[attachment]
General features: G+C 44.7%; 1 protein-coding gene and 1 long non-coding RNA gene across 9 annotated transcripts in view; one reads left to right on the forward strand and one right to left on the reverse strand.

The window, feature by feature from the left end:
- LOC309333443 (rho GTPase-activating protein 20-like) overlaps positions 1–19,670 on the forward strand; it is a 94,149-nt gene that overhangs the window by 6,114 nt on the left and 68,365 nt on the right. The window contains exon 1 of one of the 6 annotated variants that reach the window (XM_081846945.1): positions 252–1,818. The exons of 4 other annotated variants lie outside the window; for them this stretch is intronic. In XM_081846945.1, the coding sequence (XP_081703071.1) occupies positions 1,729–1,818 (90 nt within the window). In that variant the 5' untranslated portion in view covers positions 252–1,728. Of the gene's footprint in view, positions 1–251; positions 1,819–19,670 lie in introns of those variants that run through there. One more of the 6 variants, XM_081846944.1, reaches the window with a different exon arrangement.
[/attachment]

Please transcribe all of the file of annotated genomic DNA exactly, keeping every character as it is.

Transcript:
General features: G+C 44.7%; 1 protein-coding gene and 1 long non-coding RNA gene across 9 annotated transcripts in view; one reads left to right on the forward strand and one right to left on the reverse strand.

The window, feature by feature from the left end:
- LOC309333443 (rho GTPase-activating protein 20-like) overlaps positions 1–19,670 on the forward strand; it is a 94,149-nt gene that overhangs the window by 6,114 nt on the left and 68,365 nt on the right. The window contains exon 1 of one of the 6 annotated variants that reach the window (XM_081846945.1): positions 252–1,818. The exons of 4 other annotated variants lie outside the window; for them this stretch is intronic. In XM_081846945.1, the coding sequence (XP_081703071.1) occupies positions 1,729–1,818 (90 nt within the window). In that variant the 5' untranslated portion in view covers positions 252–1,728. Of the gene's footprint in view, positions 1–251; positions 1,819–19,670 lie in introns of those variants that run through there. One more of the 6 variants, XM_081846944.1, reaches the window with a different exon arrangement.